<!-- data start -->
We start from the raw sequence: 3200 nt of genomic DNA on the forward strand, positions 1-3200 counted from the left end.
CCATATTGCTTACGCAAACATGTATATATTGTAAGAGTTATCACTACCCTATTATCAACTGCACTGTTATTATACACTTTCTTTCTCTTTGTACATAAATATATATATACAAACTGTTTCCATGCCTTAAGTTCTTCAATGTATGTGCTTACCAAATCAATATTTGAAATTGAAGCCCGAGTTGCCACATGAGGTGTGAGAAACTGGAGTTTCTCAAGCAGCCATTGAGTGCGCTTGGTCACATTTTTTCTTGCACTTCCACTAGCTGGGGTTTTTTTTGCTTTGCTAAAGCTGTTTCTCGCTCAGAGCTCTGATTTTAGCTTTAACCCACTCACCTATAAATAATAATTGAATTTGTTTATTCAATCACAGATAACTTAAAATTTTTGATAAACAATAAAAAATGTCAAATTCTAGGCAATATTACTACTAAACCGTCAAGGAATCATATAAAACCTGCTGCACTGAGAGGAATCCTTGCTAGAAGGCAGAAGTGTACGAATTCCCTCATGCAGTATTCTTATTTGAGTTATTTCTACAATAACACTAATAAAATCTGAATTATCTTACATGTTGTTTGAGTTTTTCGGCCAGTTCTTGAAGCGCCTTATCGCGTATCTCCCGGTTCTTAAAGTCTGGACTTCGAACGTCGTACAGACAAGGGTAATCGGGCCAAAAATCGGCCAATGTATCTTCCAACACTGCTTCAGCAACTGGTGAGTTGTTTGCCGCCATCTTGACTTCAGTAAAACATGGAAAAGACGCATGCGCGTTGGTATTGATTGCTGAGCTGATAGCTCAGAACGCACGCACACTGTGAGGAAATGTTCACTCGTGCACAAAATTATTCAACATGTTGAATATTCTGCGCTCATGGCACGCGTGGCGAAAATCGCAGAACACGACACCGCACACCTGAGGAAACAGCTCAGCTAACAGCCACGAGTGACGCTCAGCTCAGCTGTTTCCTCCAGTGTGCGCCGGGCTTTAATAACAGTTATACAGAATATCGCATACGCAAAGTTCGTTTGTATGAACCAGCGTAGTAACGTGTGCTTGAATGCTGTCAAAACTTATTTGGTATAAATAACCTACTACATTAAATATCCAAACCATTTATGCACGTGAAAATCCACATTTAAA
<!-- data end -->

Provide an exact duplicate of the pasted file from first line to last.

We start from the raw sequence: 3200 nt of genomic DNA on the forward strand, positions 1-3200 counted from the left end.
CCATATTGCTTACGCAAACATGTATATATTGTAAGAGTTATCACTACCCTATTATCAACTGCACTGTTATTATACACTTTCTTTCTCTTTGTACATAAATATATATATACAAACTGTTTCCATGCCTTAAGTTCTTCAATGTATGTGCTTACCAAATCAATATTTGAAATTGAAGCCCGAGTTGCCACATGAGGTGTGAGAAACTGGAGTTTCTCAAGCAGCCATTGAGTGCGCTTGGTCACATTTTTTCTTGCACTTCCACTAGCTGGGGTTTTTTTTGCTTTGCTAAAGCTGTTTCTCGCTCAGAGCTCTGATTTTAGCTTTAACCCACTCACCTATAAATAATAATTGAATTTGTTTATTCAATCACAGATAACTTAAAATTTTTGATAAACAATAAAAAATGTCAAATTCTAGGCAATATTACTACTAAACCGTCAAGGAATCATATAAAACCTGCTGCACTGAGAGGAATCCTTGCTAGAAGGCAGAAGTGTACGAATTCCCTCATGCAGTATTCTTATTTGAGTTATTTCTACAATAACACTAATAAAATCTGAATTATCTTACATGTTGTTTGAGTTTTTCGGCCAGTTCTTGAAGCGCCTTATCGCGTATCTCCCGGTTCTTAAAGTCTGGACTTCGAACGTCGTACAGACAAGGGTAATCGGGCCAAAAATCGGCCAATGTATCTTCCAACACTGCTTCAGCAACTGGTGAGTTGTTTGCCGCCATCTTGACTTCAGTAAAACATGGAAAAGACGCATGCGCGTTGGTATTGATTGCTGAGCTGATAGCTCAGAACGCACGCACACTGTGAGGAAATGTTCACTCGTGCACAAAATTATTCAACATGTTGAATATTCTGCGCTCATGGCACGCGTGGCGAAAATCGCAGAACACGACACCGCACACCTGAGGAAACAGCTCAGCTAACAGCCACGAGTGACGCTCAGCTCAGCTGTTTCCTCCAGTGTGCGCCGGGCTTTAATAACAGTTATACAGAATATCGCATACGCAAAGTTCGTTTGTATGAACCAGCGTAGTAACGTGTGCTTGAATGCTGTCAAAACTTATTTGGTATAAATAACCTACTACATTAAATATCCAAACCATTTATGCACGTGAAAATCCACATTTAAA